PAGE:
In November 2016 I was diagnosed with endometrial cancer. It was found by mistake, part of another routine operation, and my life changed there and then. The consultant asked if I understood, I said I did, but I didn't. I didn't understand the impact cancer would have on my life. A radical hysterectomy later and no further treatment required. A long year of recovery, surgical menopause and getting back to normal. A sigh of relief and a 'thank God that's over' little did I know what was round the corner.
Fast forward two years to the day, there I am, same room I had my initial diagnosis, legs akimbo, having a biopsy. No symptoms of reoccurrence but a small lesion at the bottom of my vagina. The consultant told me the chance of cancer was very small. I'd heard that once before, two years ago, when I was 'too young for cancer'. A week later I was at work and I started to bleed..I hid in the toilet but it didn't stop.
I rang 111 and ended up at A&E.. I thought that was it, my time was up.. A mass pv hemorrhage later and I was hooked up to two pints of blood in resus. That was the moment they told me… Semi conscious after almost bleeding to death.. Your cancer is back. Oh.. And its metastic so its automatically stage 4, possible spread to the liver.. Tests.. Scans…All I could think was I'm lucky to be alive so I'll deal with that tomorrow. I told my family in resus, the last time they saw me I was semi conscious so I think they were just relieved I was alive, so no-one had time to process unlike if I'd been told in a normal appointment, we just accepted it.
I was transferred to a ward and the next morning was visited by the oncology team.. They re-iterated the same conversation; Stage 4.. do you understand? Yes, I understood, I understood it was time to get back on the cancer rollercoaster.
The weeks that followed were as expected; tests, scans, more tests, recovering from the blood transfusion, traumatised that everytime I'd go to the toilet I'd be bleeding, thinking yet again about my own mortality.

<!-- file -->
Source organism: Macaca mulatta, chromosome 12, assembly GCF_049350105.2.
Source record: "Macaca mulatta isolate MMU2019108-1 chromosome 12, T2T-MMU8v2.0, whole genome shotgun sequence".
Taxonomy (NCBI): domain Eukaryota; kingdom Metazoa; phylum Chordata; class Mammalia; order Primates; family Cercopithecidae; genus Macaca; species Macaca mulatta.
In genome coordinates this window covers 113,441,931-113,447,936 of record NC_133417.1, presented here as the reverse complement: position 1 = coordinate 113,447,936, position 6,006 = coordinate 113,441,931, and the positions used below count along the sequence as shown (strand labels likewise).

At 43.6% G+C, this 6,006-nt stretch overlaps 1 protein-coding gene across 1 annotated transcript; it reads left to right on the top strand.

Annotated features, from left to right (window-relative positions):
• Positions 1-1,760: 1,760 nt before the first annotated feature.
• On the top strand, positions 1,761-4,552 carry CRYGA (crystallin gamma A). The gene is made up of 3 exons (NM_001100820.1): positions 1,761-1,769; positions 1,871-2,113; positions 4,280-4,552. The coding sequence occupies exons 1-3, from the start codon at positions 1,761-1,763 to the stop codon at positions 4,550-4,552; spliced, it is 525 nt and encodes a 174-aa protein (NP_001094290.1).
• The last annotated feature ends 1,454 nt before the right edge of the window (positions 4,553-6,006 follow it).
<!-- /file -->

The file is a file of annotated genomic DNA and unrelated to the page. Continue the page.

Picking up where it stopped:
Anyone who's had cancer will tell you the same. After the anger comes the 'why me?'.
43 years old and cancer twice. What did I do to deserve this?
After this comes acceptance. Then the plan. Everyone waits for the plan. Once it's in your hand the control is passed back to you and you can begin to process the shock.
Radiotherapy and brachytherapy followed, neither were pleasant. But even though I'd had no adjunctive treatment the first time so many things were familiar. The oncology nurse knew me well, she could tell me what would happen, reassure me. When she did my holistic needs assessment (for the second time!) I remember the conversation well. She asked what my biggest fear was.
It wasn't dying, it was uncertainty. Everyone dies someday and when your times up its up. My biggest fear was that it wouldn't work. My CNS told me a story about another lady she supported who has lived an amazing life for 15+ years (so far) with reoccurant endometrial cancer. She told me this was the first line treatment, she told me about all the other treatments that I could try if this didn't work, she gave me the one thing everyone needs.. Hope.
Ten weeks later and treatment was over. It was nowhere near as scary as the first time round. The environment was familiar, the people were familiar, the tests were familiar, the routine was the same, the familiarity was safe. Nearly a year on and I'm still recovering from the side effects of the mass blood loss and the treatment, but each day I remember I'm lucky to be here.
Reoccurrence, a scary word.. In reality not as scary as you imagine it to be.or you build up in your mind. The fear never really leaves you, it just get less and less each day. You still worry about every lump and bump, but no worse than the first time round, no worse than the fear that every cancer patient has.
And if it's 'third times a charm' for me then so be it. I will remember the words of the CNS and how many options are still out there for me.
I will never let cancer win.